Since the increasingly stringent COVID-19 lockdown in NYC, photographer Robyn Roth-Moise has been staying at a family weekend house in the Berkshires. While it’s a good thing to have a bit more freedom of movement, even with two inches of early morning snow, it’s also somewhat depressing for her to be away from NYC during the spring. “I miss seeing and photographing the park as it comes alive with daffodils and tulips as well as the magnolia and cherry trees,” she says.
Robyn is actually of Manhattan in a special way most people are not. Take just the Upper West Side, where she grew up on 86th Street. Everywhere she turns, she can see one of the iconic pre-war apartment buildings designed by her great grandfather, Emery Roth. Robyn has often photographed the park and her images have been featured by the Central Park Conservancy and other websites. An avid ice skater, her work also documents skaters and skating performances in NYC.
Emery Roth emigrated from Hungary, arriving in the United States in 1884. He made his way to Chicago and then came to NYC, where his talents were recognized by leading architects who mentored him until he went out on his own.
Then, in 1918, he experienced two health crises: glaucoma, which left him blind in one eye, and then the Spanish Flu.
After his recovery, he steadily built a reputation with the design of pre-war buildings like the Beresford, San Remo, Oliver Cromwell and The Normandy; buildings that were, and continue to be, greatly valued and admired.
Emery married Ella Grossman and the couple had four children. Not only was Roth a preeminent and very prolific architect, but his sons and grandsons carried on the family tradition. Known as Emery Roth & Sons after the late 1940s, the firm branched mostly into commercial rather than residential designs. Others in the family were involved in management of the firm. Richard Roth Jr., Robyn’s father, is well known for a staggering number of buildings such as Citi Corp, the Pan Am Building and World Trade Center. He says he’s most proud of his first big project, which was on the Upper East Side: Tower East on East 72nd Street, built in 1962. His brother, Emery (Ted) Roth II, finished architecture school, but decided to become an English teacher and photographer.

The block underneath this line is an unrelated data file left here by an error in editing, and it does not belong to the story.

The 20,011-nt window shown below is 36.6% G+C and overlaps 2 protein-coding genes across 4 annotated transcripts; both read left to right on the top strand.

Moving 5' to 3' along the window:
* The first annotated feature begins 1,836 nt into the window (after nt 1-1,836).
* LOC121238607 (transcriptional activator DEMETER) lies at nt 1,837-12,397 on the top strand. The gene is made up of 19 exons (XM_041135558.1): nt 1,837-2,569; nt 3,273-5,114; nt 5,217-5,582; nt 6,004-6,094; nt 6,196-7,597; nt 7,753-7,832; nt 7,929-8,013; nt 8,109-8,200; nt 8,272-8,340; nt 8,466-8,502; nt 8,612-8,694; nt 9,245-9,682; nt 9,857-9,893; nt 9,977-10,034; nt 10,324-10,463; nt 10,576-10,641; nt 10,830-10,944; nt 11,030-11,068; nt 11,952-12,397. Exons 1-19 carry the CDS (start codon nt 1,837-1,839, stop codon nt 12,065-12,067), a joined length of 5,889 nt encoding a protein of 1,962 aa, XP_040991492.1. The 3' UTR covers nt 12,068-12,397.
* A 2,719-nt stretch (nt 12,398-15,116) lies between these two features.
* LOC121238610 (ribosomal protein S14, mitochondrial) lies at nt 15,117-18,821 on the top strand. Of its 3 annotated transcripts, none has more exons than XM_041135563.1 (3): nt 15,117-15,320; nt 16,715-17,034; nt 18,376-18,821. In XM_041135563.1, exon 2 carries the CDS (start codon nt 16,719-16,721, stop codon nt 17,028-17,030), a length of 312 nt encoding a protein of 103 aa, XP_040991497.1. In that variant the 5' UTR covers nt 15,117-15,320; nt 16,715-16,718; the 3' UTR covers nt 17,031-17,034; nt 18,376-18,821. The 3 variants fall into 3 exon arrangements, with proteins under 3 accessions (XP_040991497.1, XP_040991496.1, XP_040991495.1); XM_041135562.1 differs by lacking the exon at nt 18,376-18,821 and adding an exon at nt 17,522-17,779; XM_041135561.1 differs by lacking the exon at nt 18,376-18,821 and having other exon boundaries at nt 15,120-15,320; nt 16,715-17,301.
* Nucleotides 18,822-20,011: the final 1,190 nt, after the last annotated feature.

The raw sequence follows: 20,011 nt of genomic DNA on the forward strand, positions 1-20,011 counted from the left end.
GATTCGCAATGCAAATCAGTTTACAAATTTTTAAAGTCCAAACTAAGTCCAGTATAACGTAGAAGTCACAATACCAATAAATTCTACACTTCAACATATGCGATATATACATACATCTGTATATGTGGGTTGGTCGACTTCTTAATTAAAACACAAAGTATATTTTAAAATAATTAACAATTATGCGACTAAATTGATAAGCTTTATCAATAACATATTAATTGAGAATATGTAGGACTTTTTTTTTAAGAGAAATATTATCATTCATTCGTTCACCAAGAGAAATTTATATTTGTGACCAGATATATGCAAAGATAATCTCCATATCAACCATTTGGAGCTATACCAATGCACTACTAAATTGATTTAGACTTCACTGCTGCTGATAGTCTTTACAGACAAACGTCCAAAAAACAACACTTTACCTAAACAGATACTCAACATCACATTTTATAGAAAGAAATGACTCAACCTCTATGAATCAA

Both Richard and Ted remember their grandparents and their spectacular apartment at 210 West 101st Street.
Emery Roth had designed the building and was a part owner. Richard said ”It was a wonderful apartment.” During WWII, while his father was in the Navy, he, his mother and aunt lived in that penthouse, moving to West 86th Street after the war. Richard recalls that during WWII the family had a victory garden on the huge terrace. Later, Richard says his grandparents moved to the Alden at 225 Central Park West, designed by Emery Roth in 1926. “I heard my grandmother was supposedly a good cook,” he says, “but the Alden had a great restaurant, and when we went there for lunch, we ate there.”
Ted wrote a book just for the family, including images Georgia O’Keefe painted of Emery Roth buildings. He described, among other things, family concerts that took place at gatherings during WWII, with his mother and grandmother playing piano and an uncle playing cello. Robyn has items from Emery Roth’s desk that came from the 101st street apartment, as well as a box containing an antique lettering set from his office.
The Roth’s recently chose to honor both Robyn’s mother and brother, who had passed away within a year of each other, with a memorial plaque on a Central Park bench in their childhood playground on West 85th Street, celebrating five generations of the family.
The past is very much alive for Robyn, with her family history having been set in stone. So everywhere she goes, she can see the buildings designed by her family, and continues to find buildings (many on the UWS) that she did not know had been designed by her great grandfather. One of Robyn’s Facebook posts, for example, shows her photos of Ella and Emery Roth from a Belleclaire Hotel Lobby display, relating to Roth’s 1901-1903 building. Robyn notes that she stopped in to “say hello to her great grandparents.”